Mesoscale Convective Complex

This term is a name that basically means "really big storm."

Sometimes a particularly active weather front will spawn thunderstorms that become organized on a larger scale. It's not just one storm, or a bunch of pop-up thunderstorms scattered about. These are grouped together, being fed by the same atmospheric conditions, and are typically so large that you can't see the entire system from the ground. You need a satellite perspective to see the entire thing.

Any widespread collection of storms - a squall line or even a tropical cyclone - can qualify as a mesoscale convective system. If satellite images reveal that the resulting system is mostly round, that it's large enough and its cloud tops are high enough (and thus cold enough), it can qualify as a mesoscale convective complex.

These immense, powerful storm systems typically develop and persist overnight, with heavy downpours, powerful winds and frequent lightning, and they can even include tornadoes. This can make them especially dangerous, considering that people on the ground won't be able to see them coming (satellites and weather radar are extremely important in tracking them).


A Mesoscale Convective Complex stretches across four US states on July 8, 1997. Credit: NASA/NOAA/UWM-CIMSS

In addition to the trouble they can cause overnight, MCCs can even allow stormy conditions to persist from one day to the next. After sustaining all the activity through the night, when they dissipate in the morning, their churning, rotating core - the mesocale convective vortex - can continue on to cause another flare-up of thunderstorms later in the day.

Positive Vorticity Advection

For this one, we'll go in reverse order.

Whereas convection is transporting something vertically, advection is the movement of something - mass, heat, energy, whatever - from one place to another, horizontally.

Vorticity describes a small scale rotation (or vortex) inside a fluid flow. Picture the small eddies in the current of a stream or river and that is an excellent example of vorticity. Positive vorticity, at least in the northern hemisphere, is rotation in a counterclockwise direction.

Put this all together and positive vorticity advection (PVA) is how small counterclockwise vortices, high up in the atmosphere, move along in the air flow, typically into areas with less positive vorticity. As higher values of PVA move into regions of lower PVA, it forces air lower down to rise. This causes low pressure systems near the surface to deepen, making the system stronger.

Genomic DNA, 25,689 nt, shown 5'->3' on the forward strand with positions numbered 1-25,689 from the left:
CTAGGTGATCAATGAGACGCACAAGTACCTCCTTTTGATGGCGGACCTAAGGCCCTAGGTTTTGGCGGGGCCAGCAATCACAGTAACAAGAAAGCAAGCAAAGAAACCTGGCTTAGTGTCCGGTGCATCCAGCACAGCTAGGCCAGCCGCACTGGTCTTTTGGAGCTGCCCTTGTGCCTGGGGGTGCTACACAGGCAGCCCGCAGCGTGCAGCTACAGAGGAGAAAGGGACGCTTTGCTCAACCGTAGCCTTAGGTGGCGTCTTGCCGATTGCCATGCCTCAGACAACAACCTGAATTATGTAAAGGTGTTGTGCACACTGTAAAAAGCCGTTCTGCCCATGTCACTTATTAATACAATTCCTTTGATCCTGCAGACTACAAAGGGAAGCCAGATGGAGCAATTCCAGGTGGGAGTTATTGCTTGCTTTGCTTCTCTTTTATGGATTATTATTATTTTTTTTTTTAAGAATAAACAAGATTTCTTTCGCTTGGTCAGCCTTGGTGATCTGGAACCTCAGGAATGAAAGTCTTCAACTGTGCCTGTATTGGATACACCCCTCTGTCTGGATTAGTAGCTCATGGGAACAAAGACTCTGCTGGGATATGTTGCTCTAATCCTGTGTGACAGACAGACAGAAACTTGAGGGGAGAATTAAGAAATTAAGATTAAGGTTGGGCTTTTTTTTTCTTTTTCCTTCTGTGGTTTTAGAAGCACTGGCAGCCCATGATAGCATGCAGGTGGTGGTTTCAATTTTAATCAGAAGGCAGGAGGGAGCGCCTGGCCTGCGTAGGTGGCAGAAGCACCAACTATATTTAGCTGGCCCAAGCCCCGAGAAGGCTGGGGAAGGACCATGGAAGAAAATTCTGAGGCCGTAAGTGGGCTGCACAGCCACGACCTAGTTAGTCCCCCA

A radiosonde used by NOAA.

Radiosonde

Have you been wondering how meteorologists measure the temperature, dew point and pressure that go into those Skew-T graphs? They use a balloon with a special sensor attached, known as a radiosonde. If they also want wind speed and direction, they use a rawinsonde and track the balloon with radar.

Shortwave

When looking at a map of the upper levels of the troposphere (the lowest layer of the atmosphere, where all of our weather happens), there are long waves present, with ridges and troughs stretching across wide swaths of land and ocean. However, look closer and you can see smaller 'bumps' and 'valleys' along those longer waves. These smaller wiggles are known as shortwaves.

Why do they matter? Whereas the larger waves dictate the general pattern of weather - stable or unstable, active or calm - these smaller scale waves cause air to rise ahead of them in the 'flow', influencing smaller scale weather patterns. This can produce storms in a generally calm pattern or make storms stronger in a more active pattern.


Shortwaves analyzed by Weather Network meteorologist Brad Rousseau. Image credit: WeatherBell

Virga
(VUR-ga)

You see the rain clouds gathering. It may even look like rain is falling, but not a drop touches the ground.

What you're seeing there is virga.


Virga over Kelowna, BC, May 23, 2012. Credit: Dave Morgan

Virga is what happens when rain falls from clouds into relatively dry air. The rain is visible leaving the cloud base, but it evaporates on the way down - converting back to water vapour before it ever reaches the ground. 

This kind of precipitation is seen as pretty harmless, but it can touch off some troublesome effects. As the rain evaporates, it sucks up heat, causing a localized cold spot under the storm. This can trigger a dry microburst - a small column of rapidly descending air, that can be very dangerous to aircraft that might fly through them. Also, storms that exhibit virga can still produce lightning, and since the precipitation never reaches the ground, this can touch off wildfires in dry regions.

Sources: UWM-UCMSS

More by this author
The 12 types of clouds you meet in the spring and summer
'Weather bomb': Why the explosive name?
CAPE, LI's and the dreaded MCS: Decoding thunderstorm lingo
The Know-It-All guide to winter weather terms